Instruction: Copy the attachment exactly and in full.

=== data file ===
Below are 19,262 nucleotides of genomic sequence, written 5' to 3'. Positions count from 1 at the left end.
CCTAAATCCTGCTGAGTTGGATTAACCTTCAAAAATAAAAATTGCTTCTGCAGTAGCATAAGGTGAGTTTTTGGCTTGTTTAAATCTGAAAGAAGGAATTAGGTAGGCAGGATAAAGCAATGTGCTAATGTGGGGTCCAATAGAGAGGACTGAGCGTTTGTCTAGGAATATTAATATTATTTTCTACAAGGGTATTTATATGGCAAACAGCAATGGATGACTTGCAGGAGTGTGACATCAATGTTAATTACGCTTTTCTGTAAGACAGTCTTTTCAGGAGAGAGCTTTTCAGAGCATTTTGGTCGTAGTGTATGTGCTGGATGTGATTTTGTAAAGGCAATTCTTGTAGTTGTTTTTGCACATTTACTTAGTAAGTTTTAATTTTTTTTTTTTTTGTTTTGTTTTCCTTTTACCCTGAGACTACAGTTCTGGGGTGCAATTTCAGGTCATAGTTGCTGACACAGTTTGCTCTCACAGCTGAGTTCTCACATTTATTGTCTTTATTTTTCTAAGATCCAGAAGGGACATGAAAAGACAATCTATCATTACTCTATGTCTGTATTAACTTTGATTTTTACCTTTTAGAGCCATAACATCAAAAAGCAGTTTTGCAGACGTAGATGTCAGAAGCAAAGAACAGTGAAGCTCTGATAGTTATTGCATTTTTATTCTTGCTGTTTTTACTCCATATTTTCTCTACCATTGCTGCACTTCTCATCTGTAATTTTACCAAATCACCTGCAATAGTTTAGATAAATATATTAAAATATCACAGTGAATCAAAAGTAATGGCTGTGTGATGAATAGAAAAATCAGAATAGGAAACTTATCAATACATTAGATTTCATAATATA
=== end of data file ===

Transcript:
Below are 19,262 nucleotides of genomic sequence, written 5' to 3'. Positions count from 1 at the left end.
CCTAAATCCTGCTGAGTTGGATTAACCTTCAAAAATAAAAATTGCTTCTGCAGTAGCATAAGGTGAGTTTTTGGCTTGTTTAAATCTGAAAGAAGGAATTAGGTAGGCAGGATAAAGCAATGTGCTAATGTGGGGTCCAATAGAGAGGACTGAGCGTTTGTCTAGGAATATTAATATTATTTTCTACAAGGGTATTTATATGGCAAACAGCAATGGATGACTTGCAGGAGTGTGACATCAATGTTAATTACGCTTTTCTGTAAGACAGTCTTTTCAGGAGAGAGCTTTTCAGAGCATTTTGGTCGTAGTGTATGTGCTGGATGTGATTTTGTAAAGGCAATTCTTGTAGTTGTTTTTGCACATTTACTTAGTAAGTTTTAATTTTTTTTTTTTTTGTTTTGTTTTCCTTTTACCCTGAGACTACAGTTCTGGGGTGCAATTTCAGGTCATAGTTGCTGACACAGTTTGCTCTCACAGCTGAGTTCTCACATTTATTGTCTTTATTTTTCTAAGATCCAGAAGGGACATGAAAAGACAATCTATCATTACTCTATGTCTGTATTAACTTTGATTTTTACCTTTTAGAGCCATAACATCAAAAAGCAGTTTTGCAGACGTAGATGTCAGAAGCAAAGAACAGTGAAGCTCTGATAGTTATTGCATTTTTATTCTTGCTGTTTTTACTCCATATTTTCTCTACCATTGCTGCACTTCTCATCTGTAATTTTACCAAATCACCTGCAATAGTTTAGATAAATATATTAAAATATCACAGTGAATCAAAAGTAATGGCTGTGTGATGAATAGAAAAATCAGAATAGGAAACTTATCAATACATTAGATTTCATAATATA